Ranching Heritage Breeder: Perry Quarter Horses

Ranching Heritage Breeder: Perry Quarter Horses

This ranch aims to produce a sound and competitive ranch horse on the arid plains of Kansas.

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By Andrea Caudill

Cattle graze on the hot, arid plains of western Kansas, on ranchland near the town of Leoti. A cowboy sits horseback looking them over. The horse stands patiently, ready to do whatever job is necessary – a habit that has been bred into his very bones. He is from a 34-year breeding program managed by a four-generation family of ranchers at AQHA Ranching Heritage Breeder Perry Quarter Horses. 

The ranch was started by Dale Perry, then transferred to his son Don, and is now managed by Don’s youngest son, Jason, with his son, Tristen, the fourth generation. Jason and his wife, C.J. Garland, operate a diverse commercial cow-calf operation with angus crosses, selling both market and direct-to-consumer cattle. 

The ranch has diverse interests in addition to its cattle and horses, also offering things like guided pheasant hunts, as well as several times per year opening their gates for photography and horse clinics. 

Horses are a passion for the family. When Jason was just a teenager, his father sent him to a Ray Hunt clinic. That sparked a love for training horses, and Jason spent years learning Ray’s method and starting young horses. 

“Jason deeply values their friendship,” C.J. says. “Ray helped Jason develop his colt starting program and Jason uses a lot of those skills today, even though he has now been training horses for over 30 years.”

Horses With a Purpose

 The Perry Quarter Horses breeding program focuses on producing ranch horses that can also perform in the show ring. In addition to the never-ending tasks at the ranch, they are active in reined cow horse and versatility competitions, and the horses have to be ready for whatever job the day brings. 

”We have always used horses versus ATVs and things like that because they can traverse the country and help us get the job done better,” C.J. says. “You cannot find a lost calf with a four-wheeler. So everything a horse can do on the ranch, they have done. That’s one of the reasons why Jason is such a good trainer – rope, drag, doctor, brand – we try to live as authentically western heritage as we can. He does that, one, because he believes in the traditions, but, two, because he knows it’s really good for his horses, and, third, it’s humane handling for the cattle.”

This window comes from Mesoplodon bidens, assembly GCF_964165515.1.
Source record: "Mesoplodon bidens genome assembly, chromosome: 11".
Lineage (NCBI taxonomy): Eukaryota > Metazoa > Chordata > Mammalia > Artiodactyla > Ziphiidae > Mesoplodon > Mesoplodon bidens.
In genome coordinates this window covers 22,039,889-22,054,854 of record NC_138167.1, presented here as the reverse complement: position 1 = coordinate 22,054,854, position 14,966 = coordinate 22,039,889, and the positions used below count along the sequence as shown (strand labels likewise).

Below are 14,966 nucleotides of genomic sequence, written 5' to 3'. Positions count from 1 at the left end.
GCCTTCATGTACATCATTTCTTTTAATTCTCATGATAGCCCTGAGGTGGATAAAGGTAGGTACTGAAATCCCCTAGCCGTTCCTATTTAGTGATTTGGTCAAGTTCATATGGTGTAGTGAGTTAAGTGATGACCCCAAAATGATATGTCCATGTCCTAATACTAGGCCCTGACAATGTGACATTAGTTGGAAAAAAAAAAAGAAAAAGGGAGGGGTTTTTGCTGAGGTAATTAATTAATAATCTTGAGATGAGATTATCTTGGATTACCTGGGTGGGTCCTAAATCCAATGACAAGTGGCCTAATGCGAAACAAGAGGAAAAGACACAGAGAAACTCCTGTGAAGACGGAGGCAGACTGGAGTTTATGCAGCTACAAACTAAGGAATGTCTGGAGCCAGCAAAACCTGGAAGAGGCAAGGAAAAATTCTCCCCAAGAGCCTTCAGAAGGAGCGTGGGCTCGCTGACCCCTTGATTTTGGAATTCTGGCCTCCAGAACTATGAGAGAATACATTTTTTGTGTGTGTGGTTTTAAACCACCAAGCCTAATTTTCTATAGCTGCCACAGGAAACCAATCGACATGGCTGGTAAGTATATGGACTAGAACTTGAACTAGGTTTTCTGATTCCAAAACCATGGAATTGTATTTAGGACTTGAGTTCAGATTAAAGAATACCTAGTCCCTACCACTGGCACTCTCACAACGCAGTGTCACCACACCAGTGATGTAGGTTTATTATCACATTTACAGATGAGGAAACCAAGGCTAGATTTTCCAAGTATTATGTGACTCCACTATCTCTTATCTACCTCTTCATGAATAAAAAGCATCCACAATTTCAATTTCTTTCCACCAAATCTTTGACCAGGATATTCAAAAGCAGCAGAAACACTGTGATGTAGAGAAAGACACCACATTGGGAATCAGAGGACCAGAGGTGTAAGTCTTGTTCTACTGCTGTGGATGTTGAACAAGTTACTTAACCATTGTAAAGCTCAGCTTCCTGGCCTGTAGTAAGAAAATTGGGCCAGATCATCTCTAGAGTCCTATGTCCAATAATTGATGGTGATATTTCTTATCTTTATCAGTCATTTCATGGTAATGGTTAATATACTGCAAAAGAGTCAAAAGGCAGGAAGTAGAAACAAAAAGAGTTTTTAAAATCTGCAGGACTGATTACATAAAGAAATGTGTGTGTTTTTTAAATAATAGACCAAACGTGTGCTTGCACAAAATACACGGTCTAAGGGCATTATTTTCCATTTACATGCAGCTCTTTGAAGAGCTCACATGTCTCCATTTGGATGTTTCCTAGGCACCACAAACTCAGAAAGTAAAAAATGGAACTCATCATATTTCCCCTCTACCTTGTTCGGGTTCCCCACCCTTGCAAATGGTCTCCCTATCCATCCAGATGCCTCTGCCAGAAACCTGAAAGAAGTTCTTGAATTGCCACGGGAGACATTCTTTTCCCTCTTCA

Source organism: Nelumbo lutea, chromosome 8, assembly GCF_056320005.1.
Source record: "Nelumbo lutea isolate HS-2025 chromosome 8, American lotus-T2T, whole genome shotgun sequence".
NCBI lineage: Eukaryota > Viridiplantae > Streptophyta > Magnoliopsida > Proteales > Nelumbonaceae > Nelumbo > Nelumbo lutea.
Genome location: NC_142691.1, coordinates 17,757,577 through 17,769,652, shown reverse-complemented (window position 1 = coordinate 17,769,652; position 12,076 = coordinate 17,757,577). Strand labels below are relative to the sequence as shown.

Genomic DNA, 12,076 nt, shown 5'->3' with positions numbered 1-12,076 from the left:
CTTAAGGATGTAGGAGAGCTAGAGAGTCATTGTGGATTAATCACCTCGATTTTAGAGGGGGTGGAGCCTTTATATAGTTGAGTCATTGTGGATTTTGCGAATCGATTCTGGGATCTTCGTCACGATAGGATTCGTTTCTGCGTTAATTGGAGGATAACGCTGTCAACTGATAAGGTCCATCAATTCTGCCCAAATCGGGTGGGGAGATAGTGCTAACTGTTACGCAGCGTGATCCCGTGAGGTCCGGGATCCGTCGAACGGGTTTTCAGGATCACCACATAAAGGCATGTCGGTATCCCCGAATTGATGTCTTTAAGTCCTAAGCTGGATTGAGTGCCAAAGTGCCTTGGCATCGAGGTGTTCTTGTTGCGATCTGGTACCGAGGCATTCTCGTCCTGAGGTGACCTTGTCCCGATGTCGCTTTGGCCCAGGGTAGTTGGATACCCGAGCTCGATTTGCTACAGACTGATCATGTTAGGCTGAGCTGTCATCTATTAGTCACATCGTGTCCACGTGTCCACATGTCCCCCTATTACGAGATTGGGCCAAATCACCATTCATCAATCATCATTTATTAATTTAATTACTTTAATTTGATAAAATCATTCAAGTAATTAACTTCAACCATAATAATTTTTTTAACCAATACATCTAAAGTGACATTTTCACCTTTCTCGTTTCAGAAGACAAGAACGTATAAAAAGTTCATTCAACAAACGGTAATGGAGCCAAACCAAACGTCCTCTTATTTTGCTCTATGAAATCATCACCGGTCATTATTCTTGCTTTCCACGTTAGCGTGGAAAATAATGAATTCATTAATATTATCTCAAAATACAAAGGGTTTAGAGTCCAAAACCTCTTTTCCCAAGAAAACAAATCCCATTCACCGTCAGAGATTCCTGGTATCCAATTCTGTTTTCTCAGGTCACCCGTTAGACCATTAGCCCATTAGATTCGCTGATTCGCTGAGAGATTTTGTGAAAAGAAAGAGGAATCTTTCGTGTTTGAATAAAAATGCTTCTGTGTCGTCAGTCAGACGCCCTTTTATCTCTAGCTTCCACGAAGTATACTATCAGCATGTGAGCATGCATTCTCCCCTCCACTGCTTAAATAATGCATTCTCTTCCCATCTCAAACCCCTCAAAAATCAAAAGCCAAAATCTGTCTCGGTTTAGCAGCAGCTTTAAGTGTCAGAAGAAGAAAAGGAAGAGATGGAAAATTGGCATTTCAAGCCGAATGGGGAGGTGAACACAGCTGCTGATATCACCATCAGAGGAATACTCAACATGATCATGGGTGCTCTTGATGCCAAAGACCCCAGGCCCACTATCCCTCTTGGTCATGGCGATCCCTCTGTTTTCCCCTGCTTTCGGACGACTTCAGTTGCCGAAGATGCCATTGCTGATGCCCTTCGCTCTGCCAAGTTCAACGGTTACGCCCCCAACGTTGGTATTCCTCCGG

The Perry ranch horses are produced from a carefully curated combination of classic ranch and modern performance bloodlines to produce a balanced performance horse that can win in the show ring, but also has the stamina and sturdiness to perform on the ranch. 

“A lot of the people that have purchased our horses, they are like us in that they ranch and show, so they want something they can do both with,” C.J. says. “That’s why they like us, everything we have if it hits 3 years old and it’s still here, it’s getting shown and doing an honest day’s work.” 


Their home raised broodmares’ bloodlines come from the program of Kansas breeders Krebs Quarter Horses, featuring the blood of stallions like the Doc O’Lena son Sky High Leo and the Three Bars (TB) grandson Ranch Colonel. 

The Perrys cross these time-tested bloodlines on their two stallions, the red roan son of Bet Hesa Cat named Bob Hes Quick, and the black rabicano Jackpot Cat son named Cats Royal Boon. Both stallions still hit the show pen on a regular basis.

“The results have been phenomenal, we’re getting the bone, the foot, and the heartiness that we want from the mares and the brain and athleticism that everyone wants from the more modern lines,” C.J. says. 

The ranch produces about 10-12 foals per year, and they sell horses of all ages via private treaty. Some are snapped up as weanlings and yearlings, while a few of the horses are retained to riding age and given a solid start by Jason, experiencing real ranch work as well as traveling to shows. 

“Our ideal horse is something that has an excellent mind, likes people and is friendly, has a lot of talent and a good heart,” C.J. says. “It looks and acts just like a Quarter Horse should, what we all breed for – that beautiful, straight leg, big hip, wide shoulders, beautiful neck and head, a little bit of color doesn’t hurt. 

“(We want) a horse that lasts,” she continues. “We work hard to bring in those old bloodlines at a quarter or half, purely because the bone structure and foot really add that element. It’s a hard life on the ranch, we put them through the ringer, and if they’re going to stay sound, do the job and love their job, love their people out here, it’s that much better for the people that buy them.” 

The AQHA Ranching Heritage Breeder program highlights working cattle ranches that breed high-quality American Quarter Horses primarily for ranch work. Horses bred by these ranches are given unique opportunities through AQHA Ranching Heritage Challenge competitions open only to these horses. For more information, visit www.aqha.com/ranching.